According to the opinions of many people the theft of all the documents of the investigation from the police car was bizarre (the careless policemen had left the documents in the car). Wilk, the family’s lawyer, says about several ‘miracles’ that accompanied this strange case. Fortunately, the documents had been copied and sent to Krakow. If they had not been copied all evidence would be lost forever. The family asks why the evidence found on the spot (a hair of the criminal called Kosciuk) remained in the desk for over four years and its DNA analysis had not been made when the hair pointed to its owner who was a man whom the police had known. When he was finally arrested and a phone card that the kidnappers had used was found on him the prosecutor released the offender… because his sister testified that her brother was insane. ‘To tell the truth, there are many such situations in this case’, admits Mr Wilk. ‘One can clearly see that the witnesses were terrorised and the information given by the family was not considered. The despaired family were beguiled with promises of quick recapturing of Krzysztof. And the time flew.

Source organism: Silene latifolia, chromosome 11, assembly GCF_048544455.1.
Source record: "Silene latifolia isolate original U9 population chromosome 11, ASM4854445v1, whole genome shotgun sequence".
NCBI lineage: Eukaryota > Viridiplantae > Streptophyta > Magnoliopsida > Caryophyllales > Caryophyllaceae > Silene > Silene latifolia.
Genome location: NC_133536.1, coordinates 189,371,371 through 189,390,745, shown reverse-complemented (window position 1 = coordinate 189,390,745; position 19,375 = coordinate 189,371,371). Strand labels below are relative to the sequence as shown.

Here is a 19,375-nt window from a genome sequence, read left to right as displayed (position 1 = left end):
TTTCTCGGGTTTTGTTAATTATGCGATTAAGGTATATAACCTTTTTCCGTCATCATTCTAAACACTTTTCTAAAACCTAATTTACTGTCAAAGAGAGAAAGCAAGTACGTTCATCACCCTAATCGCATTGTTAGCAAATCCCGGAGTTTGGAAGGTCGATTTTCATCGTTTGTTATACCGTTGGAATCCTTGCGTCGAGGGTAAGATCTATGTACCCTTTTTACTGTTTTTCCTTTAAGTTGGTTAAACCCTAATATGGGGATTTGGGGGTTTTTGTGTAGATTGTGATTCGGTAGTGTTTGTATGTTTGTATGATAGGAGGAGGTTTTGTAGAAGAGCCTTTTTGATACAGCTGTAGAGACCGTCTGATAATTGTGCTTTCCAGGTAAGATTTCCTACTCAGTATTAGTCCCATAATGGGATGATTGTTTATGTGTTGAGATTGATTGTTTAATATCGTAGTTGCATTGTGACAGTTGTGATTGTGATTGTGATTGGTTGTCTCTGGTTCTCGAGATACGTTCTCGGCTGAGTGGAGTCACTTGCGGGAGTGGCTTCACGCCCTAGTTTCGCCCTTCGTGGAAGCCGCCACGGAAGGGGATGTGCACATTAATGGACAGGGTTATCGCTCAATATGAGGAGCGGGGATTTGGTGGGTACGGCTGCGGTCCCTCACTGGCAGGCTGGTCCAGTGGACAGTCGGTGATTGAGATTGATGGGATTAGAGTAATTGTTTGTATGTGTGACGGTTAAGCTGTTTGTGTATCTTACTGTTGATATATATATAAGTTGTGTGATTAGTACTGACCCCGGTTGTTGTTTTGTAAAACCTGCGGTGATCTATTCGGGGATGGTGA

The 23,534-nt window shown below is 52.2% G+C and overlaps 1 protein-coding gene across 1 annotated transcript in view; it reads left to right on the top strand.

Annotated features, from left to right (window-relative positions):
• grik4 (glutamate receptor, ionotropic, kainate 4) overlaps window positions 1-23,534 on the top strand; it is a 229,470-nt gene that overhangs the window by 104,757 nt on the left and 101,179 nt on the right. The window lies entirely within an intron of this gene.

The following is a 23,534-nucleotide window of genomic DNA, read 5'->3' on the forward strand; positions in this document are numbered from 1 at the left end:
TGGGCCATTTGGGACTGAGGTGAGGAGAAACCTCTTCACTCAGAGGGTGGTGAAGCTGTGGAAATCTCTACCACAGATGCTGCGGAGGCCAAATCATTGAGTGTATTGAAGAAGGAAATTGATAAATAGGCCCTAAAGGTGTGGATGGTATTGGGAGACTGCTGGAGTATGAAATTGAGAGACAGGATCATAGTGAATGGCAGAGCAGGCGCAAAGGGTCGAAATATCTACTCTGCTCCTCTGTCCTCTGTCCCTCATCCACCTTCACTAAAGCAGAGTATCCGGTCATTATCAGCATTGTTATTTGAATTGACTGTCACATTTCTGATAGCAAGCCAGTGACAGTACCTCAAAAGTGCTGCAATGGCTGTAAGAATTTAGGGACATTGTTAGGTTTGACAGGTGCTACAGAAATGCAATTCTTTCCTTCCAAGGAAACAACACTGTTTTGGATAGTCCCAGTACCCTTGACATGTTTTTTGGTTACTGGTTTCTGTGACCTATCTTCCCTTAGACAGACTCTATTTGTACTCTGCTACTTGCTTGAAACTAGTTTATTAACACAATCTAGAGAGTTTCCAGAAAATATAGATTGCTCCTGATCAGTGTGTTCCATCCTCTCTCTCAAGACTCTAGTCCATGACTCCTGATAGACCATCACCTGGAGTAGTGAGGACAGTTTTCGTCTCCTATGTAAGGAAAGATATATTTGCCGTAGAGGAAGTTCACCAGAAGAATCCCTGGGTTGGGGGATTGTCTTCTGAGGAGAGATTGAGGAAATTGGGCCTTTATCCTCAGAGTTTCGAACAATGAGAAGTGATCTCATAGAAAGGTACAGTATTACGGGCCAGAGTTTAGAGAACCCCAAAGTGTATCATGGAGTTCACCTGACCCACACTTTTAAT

When the round-and-tumble took place, the investigation was delayed, the information was ignored and the evidence was not checked Krzysztof Olewnik was still alive…The Olewniks appealed to the superiors of the policeman that investigated the case and they reached their higher superiors as well. They did their best. They managed to make the ministers of justice as well as general and national prosecutors get interested in the case of Krzysztof. However, after some time the right anger of the high officials was strangely weakened and finally changed into an ordinary indifference. There was a considerable progress when the case was taken over by the public prosecutor’s office in Olsztyn. By the way, it was Olewnik senior that made a few attempts to ask another prosecutor’s office to take over the investigation. In the end, in 2005, four years after the kidnapping, there were some activities undertaken. The police arrested one by one the members of the group that had kidnapped, tortured Krzysztof and killed him. The prosecutor’s office prepared the indictment act: 11 people who had caused the tragedy in various ways were to be accused. But even then there were some strange events, in the opinion of the family.